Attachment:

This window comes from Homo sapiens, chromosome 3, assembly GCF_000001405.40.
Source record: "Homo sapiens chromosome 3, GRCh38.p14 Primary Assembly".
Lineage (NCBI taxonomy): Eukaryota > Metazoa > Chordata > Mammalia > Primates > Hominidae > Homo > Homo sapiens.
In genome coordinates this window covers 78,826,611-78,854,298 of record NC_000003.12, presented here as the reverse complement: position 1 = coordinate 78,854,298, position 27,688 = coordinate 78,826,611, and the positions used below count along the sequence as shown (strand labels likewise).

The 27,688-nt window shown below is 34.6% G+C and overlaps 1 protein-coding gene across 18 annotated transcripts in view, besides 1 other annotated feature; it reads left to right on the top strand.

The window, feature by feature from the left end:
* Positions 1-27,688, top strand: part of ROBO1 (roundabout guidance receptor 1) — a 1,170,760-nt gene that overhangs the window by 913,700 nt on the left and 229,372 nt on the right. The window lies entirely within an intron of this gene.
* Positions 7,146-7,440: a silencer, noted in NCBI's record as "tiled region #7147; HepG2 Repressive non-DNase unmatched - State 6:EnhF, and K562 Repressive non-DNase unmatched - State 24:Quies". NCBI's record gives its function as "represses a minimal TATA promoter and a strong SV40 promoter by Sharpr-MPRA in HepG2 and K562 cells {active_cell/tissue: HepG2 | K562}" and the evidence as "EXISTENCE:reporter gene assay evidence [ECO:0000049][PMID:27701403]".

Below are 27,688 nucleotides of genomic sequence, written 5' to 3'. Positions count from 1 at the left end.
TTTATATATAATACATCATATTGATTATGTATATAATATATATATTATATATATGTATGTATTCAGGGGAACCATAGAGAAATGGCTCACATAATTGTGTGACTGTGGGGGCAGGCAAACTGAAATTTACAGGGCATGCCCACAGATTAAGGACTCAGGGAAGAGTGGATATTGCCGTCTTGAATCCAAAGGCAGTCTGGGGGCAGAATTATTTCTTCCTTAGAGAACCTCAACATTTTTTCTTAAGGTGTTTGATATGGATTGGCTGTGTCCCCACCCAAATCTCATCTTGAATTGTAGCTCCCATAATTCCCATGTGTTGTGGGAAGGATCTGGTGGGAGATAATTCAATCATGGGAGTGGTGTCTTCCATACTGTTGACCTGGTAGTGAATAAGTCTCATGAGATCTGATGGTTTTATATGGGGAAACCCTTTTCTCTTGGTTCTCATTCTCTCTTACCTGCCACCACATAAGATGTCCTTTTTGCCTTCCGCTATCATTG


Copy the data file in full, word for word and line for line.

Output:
This window comes from Homo sapiens, chromosome 3, assembly GCF_000001405.40.
Source record: "Homo sapiens chromosome 3, GRCh38.p14 Primary Assembly".
Lineage (NCBI taxonomy): Eukaryota > Metazoa > Chordata > Mammalia > Primates > Hominidae > Homo > Homo sapiens.
In genome coordinates this window covers 78,826,611-78,854,298 of record NC_000003.12, presented here as the reverse complement: position 1 = coordinate 78,854,298, position 27,688 = coordinate 78,826,611, and the positions used below count along the sequence as shown (strand labels likewise).

The 27,688-nt window shown below is 34.6% G+C and overlaps 1 protein-coding gene across 18 annotated transcripts in view, besides 1 other annotated feature; it reads left to right on the top strand.

The window, feature by feature from the left end:
* Positions 1-27,688, top strand: part of ROBO1 (roundabout guidance receptor 1) — a 1,170,760-nt gene that overhangs the window by 913,700 nt on the left and 229,372 nt on the right. The window lies entirely within an intron of this gene.
* Positions 7,146-7,440: a silencer, noted in NCBI's record as "tiled region #7147; HepG2 Repressive non-DNase unmatched - State 6:EnhF, and K562 Repressive non-DNase unmatched - State 24:Quies". NCBI's record gives its function as "represses a minimal TATA promoter and a strong SV40 promoter by Sharpr-MPRA in HepG2 and K562 cells {active_cell/tissue: HepG2 | K562}" and the evidence as "EXISTENCE:reporter gene assay evidence [ECO:0000049][PMID:27701403]".

Below are 27,688 nucleotides of genomic sequence, written 5' to 3'. Positions count from 1 at the left end.
TTTATATATAATACATCATATTGATTATGTATATAATATATATATTATATATATGTATGTATTCAGGGGAACCATAGAGAAATGGCTCACATAATTGTGTGACTGTGGGGGCAGGCAAACTGAAATTTACAGGGCATGCCCACAGATTAAGGACTCAGGGAAGAGTGGATATTGCCGTCTTGAATCCAAAGGCAGTCTGGGGGCAGAATTATTTCTTCCTTAGAGAACCTCAACATTTTTTCTTAAGGTGTTTGATATGGATTGGCTGTGTCCCCACCCAAATCTCATCTTGAATTGTAGCTCCCATAATTCCCATGTGTTGTGGGAAGGATCTGGTGGGAGATAATTCAATCATGGGAGTGGTGTCTTCCATACTGTTGACCTGGTAGTGAATAAGTCTCATGAGATCTGATGGTTTTATATGGGGAAACCCTTTTCTCTTGGTTCTCATTCTCTCTTACCTGCCACCACATAAGATGTCCTTTTTGCCTTCCGCTATCATTG